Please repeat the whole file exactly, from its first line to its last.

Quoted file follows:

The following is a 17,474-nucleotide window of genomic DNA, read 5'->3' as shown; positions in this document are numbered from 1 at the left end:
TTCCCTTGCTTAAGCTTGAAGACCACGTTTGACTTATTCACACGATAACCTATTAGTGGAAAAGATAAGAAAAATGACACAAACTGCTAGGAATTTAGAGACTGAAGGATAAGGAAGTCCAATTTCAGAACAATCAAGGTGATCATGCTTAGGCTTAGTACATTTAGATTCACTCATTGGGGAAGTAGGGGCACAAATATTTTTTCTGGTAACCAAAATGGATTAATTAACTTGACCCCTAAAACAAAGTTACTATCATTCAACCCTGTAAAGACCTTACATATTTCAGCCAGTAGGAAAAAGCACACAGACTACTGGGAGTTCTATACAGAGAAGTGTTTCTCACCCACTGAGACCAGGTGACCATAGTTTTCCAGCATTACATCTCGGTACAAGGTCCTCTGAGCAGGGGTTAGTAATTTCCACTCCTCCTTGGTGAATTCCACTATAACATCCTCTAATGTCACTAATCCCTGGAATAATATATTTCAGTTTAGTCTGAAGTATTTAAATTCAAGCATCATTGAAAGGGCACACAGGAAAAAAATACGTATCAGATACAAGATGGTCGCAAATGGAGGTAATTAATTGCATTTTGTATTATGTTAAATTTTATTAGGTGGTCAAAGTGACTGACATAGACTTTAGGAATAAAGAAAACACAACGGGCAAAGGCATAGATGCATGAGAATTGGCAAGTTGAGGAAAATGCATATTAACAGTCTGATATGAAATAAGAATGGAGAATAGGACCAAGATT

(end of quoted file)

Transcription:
The following is a 17,474-nucleotide window of genomic DNA, read 5'->3' as shown; positions in this document are numbered from 1 at the left end:
TTCCCTTGCTTAAGCTTGAAGACCACGTTTGACTTATTCACACGATAACCTATTAGTGGAAAAGATAAGAAAAATGACACAAACTGCTAGGAATTTAGAGACTGAAGGATAAGGAAGTCCAATTTCAGAACAATCAAGGTGATCATGCTTAGGCTTAGTACATTTAGATTCACTCATTGGGGAAGTAGGGGCACAAATATTTTTTCTGGTAACCAAAATGGATTAATTAACTTGACCCCTAAAACAAAGTTACTATCATTCAACCCTGTAAAGACCTTACATATTTCAGCCAGTAGGAAAAAGCACACAGACTACTGGGAGTTCTATACAGAGAAGTGTTTCTCACCCACTGAGACCAGGTGACCATAGTTTTCCAGCATTACATCTCGGTACAAGGTCCTCTGAGCAGGGGTTAGTAATTTCCACTCCTCCTTGGTGAATTCCACTATAACATCCTCTAATGTCACTAATCCCTGGAATAATATATTTCAGTTTAGTCTGAAGTATTTAAATTCAAGCATCATTGAAAGGGCACACAGGAAAAAAATACGTATCAGATACAAGATGGTCGCAAATGGAGGTAATTAATTGCATTTTGTATTATGTTAAATTTTATTAGGTGGTCAAAGTGACTGACATAGACTTTAGGAATAAAGAAAACACAACGGGCAAAGGCATAGATGCATGAGAATTGGCAAGTTGAGGAAAATGCATATTAACAGTCTGATATGAAATAAGAATGGAGAATAGGACCAAGATT